Almost one-half of the patients had already received a prescription to eliminate cow’s milk protein from their diets when they were seen for the first time by their pediatricians. However, numerous infants were being fed inappropriate substitutes, such as soy-based baby formulas, extracts with soybean proteins, goat’s milk, or even lactose-free cow’s milk formula. Only % of the infants received extensively hydrolyzed or amino acid-based formulas, considered adequate substitutes recommended for infants with cow’s milk allergy according to the European Society for Pediatric Allergology and Clinical Immunology (ESPACI), the European Society for Pediatric Gastroenterology, Hepatology and Nutrition (ESPGHAN), and the American Academy of Pediatrics [7, 16].
Approximately one-half of the infants in the study were younger than 6 months of age.
In this age group, gastrointestinal manifestations occurred at a greater frequency than in the group of infants older than 6 months of age. As expected, digestive symptoms were the most common (%), including regurgitation and vomiting, colic, diarrhea, and blood in stools. A variety of gastrointestinal allergic disorders typically affect in infants and children. Infants with allergic colitis present little amounts of blood mixed with mucus in their stools.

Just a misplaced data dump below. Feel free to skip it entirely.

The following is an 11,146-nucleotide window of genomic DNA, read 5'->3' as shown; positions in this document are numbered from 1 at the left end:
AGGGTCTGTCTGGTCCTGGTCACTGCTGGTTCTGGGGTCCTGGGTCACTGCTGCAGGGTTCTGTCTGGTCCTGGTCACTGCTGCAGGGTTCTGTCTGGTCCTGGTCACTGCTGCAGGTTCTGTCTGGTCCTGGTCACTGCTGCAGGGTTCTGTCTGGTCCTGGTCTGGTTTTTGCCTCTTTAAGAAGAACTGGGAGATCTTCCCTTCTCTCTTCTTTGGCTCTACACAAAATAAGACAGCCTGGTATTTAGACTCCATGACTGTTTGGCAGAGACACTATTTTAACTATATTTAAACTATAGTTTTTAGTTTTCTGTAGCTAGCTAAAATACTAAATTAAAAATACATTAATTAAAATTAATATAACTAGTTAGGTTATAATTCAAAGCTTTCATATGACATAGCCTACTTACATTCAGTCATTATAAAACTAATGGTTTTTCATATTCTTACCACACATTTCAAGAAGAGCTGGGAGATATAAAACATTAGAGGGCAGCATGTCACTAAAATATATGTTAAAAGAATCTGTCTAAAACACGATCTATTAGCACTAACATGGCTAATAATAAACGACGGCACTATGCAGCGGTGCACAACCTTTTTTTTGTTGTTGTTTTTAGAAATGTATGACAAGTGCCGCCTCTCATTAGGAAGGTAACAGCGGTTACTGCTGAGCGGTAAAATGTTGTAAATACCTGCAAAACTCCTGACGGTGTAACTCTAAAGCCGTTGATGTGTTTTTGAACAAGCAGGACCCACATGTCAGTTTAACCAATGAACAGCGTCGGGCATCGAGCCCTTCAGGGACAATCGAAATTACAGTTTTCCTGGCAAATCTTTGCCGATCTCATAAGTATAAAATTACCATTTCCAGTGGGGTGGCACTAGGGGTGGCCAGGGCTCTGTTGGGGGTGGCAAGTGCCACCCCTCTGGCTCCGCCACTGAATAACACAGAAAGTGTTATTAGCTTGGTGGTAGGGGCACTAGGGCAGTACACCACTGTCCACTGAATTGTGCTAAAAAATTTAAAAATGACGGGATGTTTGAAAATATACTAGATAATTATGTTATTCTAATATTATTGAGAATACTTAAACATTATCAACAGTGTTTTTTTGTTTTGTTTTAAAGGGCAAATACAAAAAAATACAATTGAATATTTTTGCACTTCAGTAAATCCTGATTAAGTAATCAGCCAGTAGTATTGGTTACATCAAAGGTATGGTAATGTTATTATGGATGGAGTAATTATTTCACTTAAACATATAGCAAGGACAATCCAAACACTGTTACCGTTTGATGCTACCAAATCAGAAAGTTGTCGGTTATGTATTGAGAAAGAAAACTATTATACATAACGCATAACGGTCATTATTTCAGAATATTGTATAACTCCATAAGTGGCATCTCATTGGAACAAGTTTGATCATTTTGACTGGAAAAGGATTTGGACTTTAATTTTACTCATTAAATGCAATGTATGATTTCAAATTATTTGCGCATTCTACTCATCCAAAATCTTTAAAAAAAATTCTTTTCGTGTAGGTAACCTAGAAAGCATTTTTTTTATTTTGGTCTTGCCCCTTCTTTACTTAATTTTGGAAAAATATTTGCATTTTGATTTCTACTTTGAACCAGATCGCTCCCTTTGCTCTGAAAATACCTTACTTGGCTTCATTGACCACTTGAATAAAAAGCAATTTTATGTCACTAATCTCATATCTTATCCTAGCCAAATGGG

Cow’s milk-sensitive enteropathy may present with malabsorption leading to diarrhea and failure to thrive. The most serious form of gastrointestinal food allergy in infants is food protein-induced enterocolitis syndrome which has a symptom complicated of profuse vomiting and diarrhoea, and potentially a sepsis-like clinical picture 
Cutaneous and respiratory symptoms were less frequent, possibly due to the fact that patients were referred to pediatric gastroenterologists.
Although the predominant type of clinical manifestation may depend on the type of specialty care where the study patients are enrolled, there is a consensus that gastrointestinal or cutaneous symptoms are the predominant forms of presentation of cow’s milk allergy.
A review of the literature did not yield studies with similar designs for comparisons. In a group of infants with cow’s milk allergy studied in the s, the most common symptoms were atopic dermatitis in 43% of the cases, vomiting and regurgitation in 38%, colic in 31%, wheezing in 9%, irritability and anorexia in 22%, and constipation in 6% of the cases .
The most remarkable difference from our data is that we observed a greater frequency of allergic colitis and less atopic dermatitis. This current trend is supported by a study conducted in London reporting a reduction in cases of cow’s milk allergy associated with intestinal malabsorption due to infectious gastroenteritis .
The mean z-score deviations, particularly for weight-for-age and height-for-age, propose that failure to thrive or malnutrition may happen as a consequence of cow’s milk allergy. The analysis of weight and height showed greater deficits (< standard deviations) than expected (%) according to the CDC-NCHS reference values (): specifically, % of weight-for-age, % of weight-for-height, and % of height-for-age z-scores (Table 3).